Kids Following Tortuous Path to Managed Care Blazed by Poor Seniors and Disabled

Tuesday, July 03, 2012


California is planning to save oodles of money by moving 880,000 children into a Medi-Cal managed care program one year after transitioning 330,000 low-income seniors and disabled patients into one of their own. Advocates for kids fear the worst, and based on experiences of the older people those fears are justified.

The state’s goal in moving the seniors and disabled was not only to save money, but to better coordinate medical care, and prevent unnecessary procedures and hospital stays. However, according to the Los Angeles Times, the transition has been rocky at best, with severely ill patients suffering from diseases like multiple sclerosis, lupus and cancer being forced to give up their doctors and cope with a system unprepared to absorb their numbers.

The Times wrote of a 61-year-old woman, Maria Blancarte, who is stuck in a hospital bed about 22 hours a day because of painful rheumatoid arthritis and uses a wheelchair when she gets out of it. Her application to permanently remain with her doctor was denied, although she was given a one-year stay. Of the 8,963 patients who requested to stay with their doctors during a nine-month period, only 1,582 got the green light. Overall, 18% of the 19,684 patients who asked for exemptions from the transition got them. About 32% were rejected outright and half the requests were returned as incomplete.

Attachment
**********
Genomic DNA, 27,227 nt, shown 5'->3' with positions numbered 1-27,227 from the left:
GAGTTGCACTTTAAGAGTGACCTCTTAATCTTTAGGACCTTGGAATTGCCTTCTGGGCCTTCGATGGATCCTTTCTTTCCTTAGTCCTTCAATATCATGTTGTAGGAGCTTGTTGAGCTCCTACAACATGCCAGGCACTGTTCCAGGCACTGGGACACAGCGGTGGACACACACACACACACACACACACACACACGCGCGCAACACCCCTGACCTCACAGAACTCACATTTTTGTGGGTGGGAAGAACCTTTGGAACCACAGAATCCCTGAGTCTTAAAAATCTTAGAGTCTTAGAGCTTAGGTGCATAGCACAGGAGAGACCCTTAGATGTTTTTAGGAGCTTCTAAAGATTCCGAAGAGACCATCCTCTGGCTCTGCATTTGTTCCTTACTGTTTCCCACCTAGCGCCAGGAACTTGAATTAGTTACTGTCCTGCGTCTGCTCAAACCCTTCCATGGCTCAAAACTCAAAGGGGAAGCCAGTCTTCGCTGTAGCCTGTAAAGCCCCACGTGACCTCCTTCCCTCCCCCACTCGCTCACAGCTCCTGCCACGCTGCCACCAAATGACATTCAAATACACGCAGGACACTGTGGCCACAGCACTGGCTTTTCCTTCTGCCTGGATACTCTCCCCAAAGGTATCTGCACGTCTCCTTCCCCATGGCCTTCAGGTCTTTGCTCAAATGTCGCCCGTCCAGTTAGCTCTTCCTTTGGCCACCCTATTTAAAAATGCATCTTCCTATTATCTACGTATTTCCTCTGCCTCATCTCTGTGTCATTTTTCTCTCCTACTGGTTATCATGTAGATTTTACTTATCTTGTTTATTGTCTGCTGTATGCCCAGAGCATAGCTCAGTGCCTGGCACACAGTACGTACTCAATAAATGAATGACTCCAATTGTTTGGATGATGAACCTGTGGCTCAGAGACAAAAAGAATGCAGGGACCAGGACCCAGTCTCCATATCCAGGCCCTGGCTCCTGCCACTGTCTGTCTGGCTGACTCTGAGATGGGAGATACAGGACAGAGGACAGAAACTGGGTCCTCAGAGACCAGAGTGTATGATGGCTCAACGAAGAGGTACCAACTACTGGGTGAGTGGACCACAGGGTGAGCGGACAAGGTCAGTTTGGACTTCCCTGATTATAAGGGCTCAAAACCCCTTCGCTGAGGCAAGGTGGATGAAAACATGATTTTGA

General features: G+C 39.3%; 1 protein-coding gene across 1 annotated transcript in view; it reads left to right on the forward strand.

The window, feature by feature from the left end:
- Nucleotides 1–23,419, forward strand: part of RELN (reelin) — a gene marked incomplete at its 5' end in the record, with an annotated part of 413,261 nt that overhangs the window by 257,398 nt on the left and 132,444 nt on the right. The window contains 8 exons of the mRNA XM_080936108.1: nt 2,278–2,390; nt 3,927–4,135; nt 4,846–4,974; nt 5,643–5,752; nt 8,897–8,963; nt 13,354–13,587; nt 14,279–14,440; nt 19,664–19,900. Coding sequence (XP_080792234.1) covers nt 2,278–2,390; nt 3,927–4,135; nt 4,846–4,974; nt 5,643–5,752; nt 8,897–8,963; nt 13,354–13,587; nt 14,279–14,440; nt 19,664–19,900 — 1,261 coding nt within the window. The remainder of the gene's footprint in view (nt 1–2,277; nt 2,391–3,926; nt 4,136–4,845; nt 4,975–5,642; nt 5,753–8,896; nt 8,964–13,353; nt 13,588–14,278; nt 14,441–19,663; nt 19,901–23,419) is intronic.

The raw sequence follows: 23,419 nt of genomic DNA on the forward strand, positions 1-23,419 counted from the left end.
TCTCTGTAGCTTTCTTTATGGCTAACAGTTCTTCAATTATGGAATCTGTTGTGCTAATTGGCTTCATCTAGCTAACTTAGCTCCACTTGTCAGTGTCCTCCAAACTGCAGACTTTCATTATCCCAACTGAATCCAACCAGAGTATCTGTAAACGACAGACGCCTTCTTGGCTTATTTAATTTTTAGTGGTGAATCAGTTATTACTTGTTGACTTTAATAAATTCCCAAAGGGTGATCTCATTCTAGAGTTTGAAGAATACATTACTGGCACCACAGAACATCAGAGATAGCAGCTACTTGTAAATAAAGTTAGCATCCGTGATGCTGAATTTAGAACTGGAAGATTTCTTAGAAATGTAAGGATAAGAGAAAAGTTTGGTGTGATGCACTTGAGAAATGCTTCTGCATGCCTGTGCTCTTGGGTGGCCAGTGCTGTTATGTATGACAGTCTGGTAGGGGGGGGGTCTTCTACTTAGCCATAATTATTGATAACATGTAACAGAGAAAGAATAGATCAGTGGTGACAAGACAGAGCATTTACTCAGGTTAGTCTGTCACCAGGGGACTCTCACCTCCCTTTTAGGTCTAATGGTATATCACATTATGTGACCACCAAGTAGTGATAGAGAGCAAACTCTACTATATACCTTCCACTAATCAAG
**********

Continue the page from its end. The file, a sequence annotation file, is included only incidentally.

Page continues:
The road to managed care for low-income children currently covered under the state’s popular and successful Healthy Families program begins January 1 following a budget agreement between legislators and Governor Jerry Brown that was signed this month. The administration hopes to save $13 million in 2012-13 and $75 million the following year, but some critics say the move could actually lose money.

The GOP opposed abandoning Healthy Families and have signaled their opposition to extension of a $183 million tax on managed care providers that the state is counting on to help balance the $91.3 billion budget. Republicans said they wouldn’t support the extension, which would bring in $400 million of matching federal funds over two years, if Healthy Families is eliminated.

Senate GOP leader Bob Huff, said, “This transfer of children from a popular and successful program like Healthy Families to the problem plagued Medi-Cal system is a reckless move that unnecessarily puts the health of California children at risk.”

Healthy Families is low cost insurance for children and teens that provides health, dental and vision coverage to those who do not have insurance and do not qualify for free Medi-Cal.

The program’s supporters were hoping to have a gradual transition to the cheaper, more constrained Medi-Cal managed care system, starting with 200,000 kids just above the poverty line and expanding their numbers if the process went smoothly. Legislators wanted to go slow, but Governor Brown wanted all the children in a single program and won the battle.

“Medi-Cal already has significant access problems that have yet to be addressed,” said Suzie Shupe, executive director of California Coverage and Health Initiatives. “When you put 875,000 children into that already-strained system all at once, it's a real impact for these children,” Shupe said.

–Ken Broder


To Learn More:

California Patients Struggle to Transition to Managed Care System (by Anna Gorman, Los Angeles Times)

Heat over Healthy Families Compromise Plan (by David Gorn, California Healthline)

Gov. Jerry Brown, Democratic Leaders Agree on Welfare Changes in California Budget (by Kevin Yamamura, Sacramento Bee)

Could Healthy Families Dissolution Cost California More Money? (by Kevin Yamamura, Sacramento Bee)

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